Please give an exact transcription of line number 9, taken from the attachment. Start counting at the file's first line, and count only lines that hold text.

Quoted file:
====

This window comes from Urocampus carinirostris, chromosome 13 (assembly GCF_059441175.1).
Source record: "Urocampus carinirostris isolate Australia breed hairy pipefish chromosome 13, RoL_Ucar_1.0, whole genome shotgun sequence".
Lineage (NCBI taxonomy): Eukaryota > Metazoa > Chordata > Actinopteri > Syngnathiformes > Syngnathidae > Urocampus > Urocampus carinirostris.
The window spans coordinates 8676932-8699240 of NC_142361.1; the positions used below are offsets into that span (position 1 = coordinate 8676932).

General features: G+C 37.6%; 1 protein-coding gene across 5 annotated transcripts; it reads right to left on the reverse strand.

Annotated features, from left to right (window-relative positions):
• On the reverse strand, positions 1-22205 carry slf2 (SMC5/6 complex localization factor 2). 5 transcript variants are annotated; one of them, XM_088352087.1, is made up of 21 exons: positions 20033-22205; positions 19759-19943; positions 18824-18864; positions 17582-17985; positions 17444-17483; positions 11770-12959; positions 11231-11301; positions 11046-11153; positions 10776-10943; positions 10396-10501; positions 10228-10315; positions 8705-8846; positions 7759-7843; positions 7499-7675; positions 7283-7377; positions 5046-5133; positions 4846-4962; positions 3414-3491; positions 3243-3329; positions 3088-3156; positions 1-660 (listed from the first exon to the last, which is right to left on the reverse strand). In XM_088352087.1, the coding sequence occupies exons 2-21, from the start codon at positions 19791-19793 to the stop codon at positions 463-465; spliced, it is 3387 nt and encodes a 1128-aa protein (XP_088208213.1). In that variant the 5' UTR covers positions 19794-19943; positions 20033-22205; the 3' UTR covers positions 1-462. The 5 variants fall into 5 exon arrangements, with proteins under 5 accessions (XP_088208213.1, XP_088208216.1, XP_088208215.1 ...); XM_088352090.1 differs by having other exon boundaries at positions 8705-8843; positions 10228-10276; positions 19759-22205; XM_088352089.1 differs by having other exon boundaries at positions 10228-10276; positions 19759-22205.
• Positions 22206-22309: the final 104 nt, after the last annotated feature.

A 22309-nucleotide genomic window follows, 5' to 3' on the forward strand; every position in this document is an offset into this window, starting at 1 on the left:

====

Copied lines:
A 22309-nucleotide genomic window follows, 5' to 3' on the forward strand; every position in this document is an offset into this window, starting at 1 on the left: